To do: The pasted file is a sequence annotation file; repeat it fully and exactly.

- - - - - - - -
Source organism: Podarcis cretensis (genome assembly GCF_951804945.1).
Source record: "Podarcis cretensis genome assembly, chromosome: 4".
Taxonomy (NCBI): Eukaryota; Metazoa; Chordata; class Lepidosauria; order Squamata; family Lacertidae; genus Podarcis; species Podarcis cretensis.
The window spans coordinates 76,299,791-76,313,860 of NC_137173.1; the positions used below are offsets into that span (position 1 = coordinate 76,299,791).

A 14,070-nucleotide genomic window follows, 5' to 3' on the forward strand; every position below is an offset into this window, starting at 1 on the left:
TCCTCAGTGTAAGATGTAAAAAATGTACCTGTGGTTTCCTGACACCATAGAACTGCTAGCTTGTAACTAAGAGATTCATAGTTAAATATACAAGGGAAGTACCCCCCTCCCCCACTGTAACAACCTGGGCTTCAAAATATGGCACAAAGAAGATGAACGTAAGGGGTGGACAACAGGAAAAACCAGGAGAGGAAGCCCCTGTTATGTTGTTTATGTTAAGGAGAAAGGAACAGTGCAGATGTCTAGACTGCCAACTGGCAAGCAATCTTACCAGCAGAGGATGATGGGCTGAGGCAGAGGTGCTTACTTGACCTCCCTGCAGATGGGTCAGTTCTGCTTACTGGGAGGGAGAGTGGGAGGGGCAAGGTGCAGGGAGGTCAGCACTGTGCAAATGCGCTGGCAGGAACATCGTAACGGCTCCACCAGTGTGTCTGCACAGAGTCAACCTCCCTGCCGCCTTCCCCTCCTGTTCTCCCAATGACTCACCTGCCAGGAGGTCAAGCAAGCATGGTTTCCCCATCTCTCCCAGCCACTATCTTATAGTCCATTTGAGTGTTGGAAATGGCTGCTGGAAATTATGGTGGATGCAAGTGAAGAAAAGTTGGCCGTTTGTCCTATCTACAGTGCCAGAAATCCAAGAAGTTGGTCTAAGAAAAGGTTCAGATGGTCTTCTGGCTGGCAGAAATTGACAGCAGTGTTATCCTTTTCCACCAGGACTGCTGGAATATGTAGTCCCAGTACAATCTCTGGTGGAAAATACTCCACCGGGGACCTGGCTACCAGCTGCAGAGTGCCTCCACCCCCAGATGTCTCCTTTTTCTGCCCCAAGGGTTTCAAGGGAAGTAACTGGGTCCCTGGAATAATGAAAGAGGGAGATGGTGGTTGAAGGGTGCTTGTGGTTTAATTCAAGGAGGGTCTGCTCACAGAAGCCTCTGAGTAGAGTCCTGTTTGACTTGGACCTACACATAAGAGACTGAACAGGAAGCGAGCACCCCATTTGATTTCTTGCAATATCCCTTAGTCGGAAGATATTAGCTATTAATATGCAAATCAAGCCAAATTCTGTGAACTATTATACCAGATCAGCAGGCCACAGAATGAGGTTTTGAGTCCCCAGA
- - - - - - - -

Source organism: Podarcis cretensis (genome assembly GCF_951804945.1).
Source record: "Podarcis cretensis genome assembly, chromosome: 4".
Taxonomy (NCBI): Eukaryota; Metazoa; Chordata; class Lepidosauria; order Squamata; family Lacertidae; genus Podarcis; species Podarcis cretensis.
The window spans coordinates 76,299,791-76,313,860 of NC_137173.1; the positions used below are offsets into that span (position 1 = coordinate 76,299,791).

A 14,070-nucleotide genomic window follows, 5' to 3' on the forward strand; every position below is an offset into this window, starting at 1 on the left:
TCCTCAGTGTAAGATGTAAAAAATGTACCTGTGGTTTCCTGACACCATAGAACTGCTAGCTTGTAACTAAGAGATTCATAGTTAAATATACAAGGGAAGTACCCCCCTCCCCCACTGTAACAACCTGGGCTTCAAAATATGGCACAAAGAAGATGAACGTAAGGGGTGGACAACAGGAAAAACCAGGAGAGGAAGCCCCTGTTATGTTGTTTATGTTAAGGAGAAAGGAACAGTGCAGATGTCTAGACTGCCAACTGGCAAGCAATCTTACCAGCAGAGGATGATGGGCTGAGGCAGAGGTGCTTACTTGACCTCCCTGCAGATGGGTCAGTTCTGCTTACTGGGAGGGAGAGTGGGAGGGGCAAGGTGCAGGGAGGTCAGCACTGTGCAAATGCGCTGGCAGGAACATCGTAACGGCTCCACCAGTGTGTCTGCACAGAGTCAACCTCCCTGCCGCCTTCCCCTCCTGTTCTCCCAATGACTCACCTGCCAGGAGGTCAAGCAAGCATGGTTTCCCCATCTCTCCCAGCCACTATCTTATAGTCCATTTGAGTGTTGGAAATGGCTGCTGGAAATTATGGTGGATGCAAGTGAAGAAAAGTTGGCCGTTTGTCCTATCTACAGTGCCAGAAATCCAAGAAGTTGGTCTAAGAAAAGGTTCAGATGGTCTTCTGGCTGGCAGAAATTGACAGCAGTGTTATCCTTTTCCACCAGGACTGCTGGAATATGTAGTCCCAGTACAATCTCTGGTGGAAAATACTCCACCGGGGACCTGGCTACCAGCTGCAGAGTGCCTCCACCCCCAGATGTCTCCTTTTTCTGCCCCAAGGGTTTCAAGGGAAGTAACTGGGTCCCTGGAATAATGAAAGAGGGAGATGGTGGTTGAAGGGTGCTTGTGGTTTAATTCAAGGAGGGTCTGCTCACAGAAGCCTCTGAGTAGAGTCCTGTTTGACTTGGACCTACACATAAGAGACTGAACAGGAAGCGAGCACCCCATTTGATTTCTTGCAATATCCCTTAGTCGGAAGATATTAGCTATTAATATGCAAATCAAGCCAAATTCTGTGAACTATTATACCAGATCAGCAGGCCACAGAATGAGGTTTTGAGTCCCCAGA